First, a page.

From Rags to Gulag?
In London I was about to discard some old jeans and T-shirts when I was told by others I should take it to Russia and sell it there! So I found someone who wanted to give me $50 for my bag of goodies. I got ripped off on the deal, the bandits tricked me and I ended up with $5 somehow by some slight of hand trick. I made a valiant attempt at chasing the baddies, but it led me to some desolate place in Leningrad where I no longer felt safe.
The tour-guide advised me that I had been seen trading my stuff and that he was notified that I was under surveillance and hence in possibly deep trouble. Another one of us got too inebriated on the Sovietski Champanski (served with caviar) and Vodka and ended up getting arrested! After losing his flash watch in the local jail he promptly got his freedom back.
The bus stopped at the Hermitage museum in Leningrad, and whilst the majority of the bus preferred to stay in the bus for 20 minutes, I got out to see this world famous museum... in twenty minutes... This was not a cultured tour! Maybe the museum wasn't licensed to sell alcohol. Will have to come back one day!
We were not the only bus doing the rounds. Occasionally we would meet another tour bus with young people, and we would occasionally get a chance to party together. Partying in Russia was within my budget, and so it happened that on my 18th birthday I ended up with some lovely red-headed English girl at a campground near Moscow! I shall officially remember that as my ‘first’. That was a sleepless night not only because of this particular present, but also because we were to head out of Russia the next day and I might be arrested on the border for illegally selling my merchandise! The girl’s bus was to be at the same camp ground as our bus the next night, but that was not to be. I never got her name, other then ‘Harriet’, and contact details! Or maybe I forgot in the haze of Vodka and Fear.
The haze continued throughout the following day when we hit the Polish border. Despite my shaking knees and half drawn eye lids, pale and sweaty skin, I pulled through nicely. Nobody arrested me and no one interrogated me. We all looked beaten by vodka and the Inturist guides, who also enjoyed their drink the night before, were in no mood for complications.
Just when we thought we were safe there was a large commotion. Officers running and screaming in Russian, our guide running to the bus with the last two of our passengers. The Aussie bus driver got the bus going quickly. Turns out the last lot of us they checked were found to be in possession of a large amount of Russian propaganda posters! These were a popular item with all of us, anti-American anti-capitalist posters and books that we all bought for ridiculously cheap prices in the various bookstores on our way.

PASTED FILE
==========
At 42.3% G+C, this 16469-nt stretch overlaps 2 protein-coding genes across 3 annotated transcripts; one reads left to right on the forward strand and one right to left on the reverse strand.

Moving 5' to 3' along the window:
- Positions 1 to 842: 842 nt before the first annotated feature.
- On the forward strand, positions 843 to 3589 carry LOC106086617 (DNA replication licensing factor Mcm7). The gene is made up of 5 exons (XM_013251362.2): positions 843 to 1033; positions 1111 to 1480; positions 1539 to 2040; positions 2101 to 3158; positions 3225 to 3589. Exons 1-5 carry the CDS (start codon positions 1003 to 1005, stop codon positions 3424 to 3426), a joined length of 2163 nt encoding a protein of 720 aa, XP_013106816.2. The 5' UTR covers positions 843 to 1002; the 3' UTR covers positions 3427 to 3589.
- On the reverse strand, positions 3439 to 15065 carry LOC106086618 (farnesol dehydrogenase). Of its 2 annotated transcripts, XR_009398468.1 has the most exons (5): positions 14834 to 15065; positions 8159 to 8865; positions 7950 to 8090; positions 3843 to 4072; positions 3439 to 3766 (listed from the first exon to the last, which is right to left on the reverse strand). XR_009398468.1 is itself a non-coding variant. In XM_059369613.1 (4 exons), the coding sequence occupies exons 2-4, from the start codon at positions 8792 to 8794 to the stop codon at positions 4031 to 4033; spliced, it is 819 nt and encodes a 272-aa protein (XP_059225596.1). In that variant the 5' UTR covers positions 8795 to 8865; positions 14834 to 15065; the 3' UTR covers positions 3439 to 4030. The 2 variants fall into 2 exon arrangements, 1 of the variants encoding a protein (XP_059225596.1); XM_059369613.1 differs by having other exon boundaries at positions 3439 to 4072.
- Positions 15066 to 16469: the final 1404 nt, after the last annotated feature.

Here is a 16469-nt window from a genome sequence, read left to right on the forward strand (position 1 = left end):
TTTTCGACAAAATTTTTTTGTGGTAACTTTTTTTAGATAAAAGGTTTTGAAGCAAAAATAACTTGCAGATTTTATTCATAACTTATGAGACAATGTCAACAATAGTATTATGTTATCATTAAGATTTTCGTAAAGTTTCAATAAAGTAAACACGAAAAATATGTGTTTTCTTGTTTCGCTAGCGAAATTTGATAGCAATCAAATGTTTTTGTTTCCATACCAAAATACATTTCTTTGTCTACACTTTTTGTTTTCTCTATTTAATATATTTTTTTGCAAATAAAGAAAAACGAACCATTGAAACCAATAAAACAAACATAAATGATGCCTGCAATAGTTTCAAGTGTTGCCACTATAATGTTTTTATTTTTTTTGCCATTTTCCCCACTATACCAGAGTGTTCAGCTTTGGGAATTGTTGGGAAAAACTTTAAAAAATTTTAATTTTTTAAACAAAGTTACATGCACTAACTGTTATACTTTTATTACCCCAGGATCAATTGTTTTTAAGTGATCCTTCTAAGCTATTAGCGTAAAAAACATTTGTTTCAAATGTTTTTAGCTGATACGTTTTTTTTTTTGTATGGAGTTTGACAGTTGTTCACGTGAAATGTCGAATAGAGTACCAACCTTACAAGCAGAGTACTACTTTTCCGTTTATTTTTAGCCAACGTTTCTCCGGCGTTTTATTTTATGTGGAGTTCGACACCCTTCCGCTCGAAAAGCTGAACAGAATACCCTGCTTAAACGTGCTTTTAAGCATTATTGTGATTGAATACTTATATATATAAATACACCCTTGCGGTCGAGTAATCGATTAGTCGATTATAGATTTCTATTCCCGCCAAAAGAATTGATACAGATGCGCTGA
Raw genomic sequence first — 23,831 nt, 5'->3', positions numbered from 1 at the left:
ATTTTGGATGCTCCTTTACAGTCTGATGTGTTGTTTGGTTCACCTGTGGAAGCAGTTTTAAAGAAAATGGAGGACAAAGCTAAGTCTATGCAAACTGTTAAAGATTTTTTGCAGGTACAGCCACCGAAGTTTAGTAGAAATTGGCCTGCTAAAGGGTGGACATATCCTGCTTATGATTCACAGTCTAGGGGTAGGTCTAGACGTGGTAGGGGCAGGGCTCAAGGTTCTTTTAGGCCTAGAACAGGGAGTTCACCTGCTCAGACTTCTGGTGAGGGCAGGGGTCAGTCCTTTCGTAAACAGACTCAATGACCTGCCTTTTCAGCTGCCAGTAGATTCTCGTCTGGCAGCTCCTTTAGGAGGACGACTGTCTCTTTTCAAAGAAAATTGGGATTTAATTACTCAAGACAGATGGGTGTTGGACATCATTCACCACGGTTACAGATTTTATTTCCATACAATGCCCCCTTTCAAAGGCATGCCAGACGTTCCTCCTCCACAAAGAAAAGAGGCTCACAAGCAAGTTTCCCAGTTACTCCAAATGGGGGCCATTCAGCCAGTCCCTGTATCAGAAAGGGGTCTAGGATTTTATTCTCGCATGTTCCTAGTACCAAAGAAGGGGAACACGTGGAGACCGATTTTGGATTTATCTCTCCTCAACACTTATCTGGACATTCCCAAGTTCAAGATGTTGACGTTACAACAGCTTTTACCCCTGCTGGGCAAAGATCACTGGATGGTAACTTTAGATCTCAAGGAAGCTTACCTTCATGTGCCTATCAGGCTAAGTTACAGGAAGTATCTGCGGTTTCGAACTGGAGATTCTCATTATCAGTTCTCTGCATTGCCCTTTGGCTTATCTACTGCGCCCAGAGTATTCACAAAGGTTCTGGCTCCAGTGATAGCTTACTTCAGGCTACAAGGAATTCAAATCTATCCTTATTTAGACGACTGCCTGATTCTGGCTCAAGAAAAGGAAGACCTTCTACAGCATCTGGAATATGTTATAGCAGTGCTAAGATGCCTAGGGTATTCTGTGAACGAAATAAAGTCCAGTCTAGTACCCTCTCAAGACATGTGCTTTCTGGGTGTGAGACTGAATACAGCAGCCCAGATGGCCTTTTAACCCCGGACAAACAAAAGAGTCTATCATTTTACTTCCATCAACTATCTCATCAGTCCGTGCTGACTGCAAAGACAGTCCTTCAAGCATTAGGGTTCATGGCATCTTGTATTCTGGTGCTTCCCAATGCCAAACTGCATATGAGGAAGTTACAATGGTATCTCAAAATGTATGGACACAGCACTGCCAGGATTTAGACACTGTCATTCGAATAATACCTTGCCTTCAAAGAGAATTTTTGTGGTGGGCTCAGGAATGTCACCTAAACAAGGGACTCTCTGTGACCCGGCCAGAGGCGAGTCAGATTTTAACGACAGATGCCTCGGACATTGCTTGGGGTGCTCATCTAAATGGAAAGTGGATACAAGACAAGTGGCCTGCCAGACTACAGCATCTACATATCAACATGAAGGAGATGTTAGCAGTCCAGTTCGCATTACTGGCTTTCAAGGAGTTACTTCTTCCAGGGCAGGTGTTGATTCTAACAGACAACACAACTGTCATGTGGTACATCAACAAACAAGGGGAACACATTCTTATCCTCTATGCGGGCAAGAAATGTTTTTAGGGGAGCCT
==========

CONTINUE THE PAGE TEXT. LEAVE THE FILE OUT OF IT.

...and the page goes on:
Turns out the officers decided that it was contraband and they had to be left in Russia! Our guide decided that this was not serious enough and worth risking a quick getaway. This is exactly what happened. We all waved at the yelling officers as we raced off towards Poland with all of us barely on board. I was safe!
Back to the West
Russia was eventful in many ways. The bus lost its mirror as a truck in Moscow raced past us too close when we were parked along a road somewhere when we were all inside. Could have been worse! This particular trip had about 10 bus incidences, most of which I have forgotten, but the driver was highly embarrassed about them all and was likely not to be driving for TopDeck after this trip! To his credit the incidents were not really his fault. My biggest regret of the trip was that we only spend one hour in the Summer Palace in Leningrad. On my own travels I felt I spend too little time checking out the world of art, but a mere hour for a world class art exhibition was outrageous!
The rest of the trip went smoothly; we saw Milla 13 in Poland, the town of Pilsner (a bit of a Mecca for beer drinkers), had a mushroom hot-dog in the old town square of Warsaw (as meat was scarce as hens teeth). We visited Prague, the city our family name came from, saw its famous sculptured bridge. Berlin was wonderful; we saw the zoo and the night clubs. Took the tube through East Berlin where the train would go slowly past east German military guards under low light conditions. We saw checkpoint Charlie, the Brandenburg Gate, and went for a walk into East Berlin. Of course the wall is down now, but Berlin was a hugely impressive place because of its division of East/West.
The strangest in Berlin was the public toilet in the zoo! They had a range of fees for its use. Did you need toilet paper, are you going for a shit or a wee,… We were almost surprised they did not weigh our turts! No less stupid are the coin operated toilets in many German towns. I was inclined to pee against the walls when finding myself without the correct change!
Before we knew it we were back in London! Top Deck had misplaced my back pack frame at the HQ. When I went into the HQ they told me to see if one of their backpack frames would fit. Surely not I thought. But I was proven wrong. They had a collection of at least a dozen brand new frames identical to the old one of mine they had lost!
My next challenge was to earn enough dollars to get me home! The first job was one day in a coffee factory of sorts in London which earned me enough money for a ticket to Holland. Yes, I was very broke!
Just on a side note; Top Deck Tours was a direct competitor with Kontiki Tours. It was started and run by two Australian brothers. Top Deck is no longer around these days, but the brothers’ new venture is doing really well in Australia; The Flight Centre!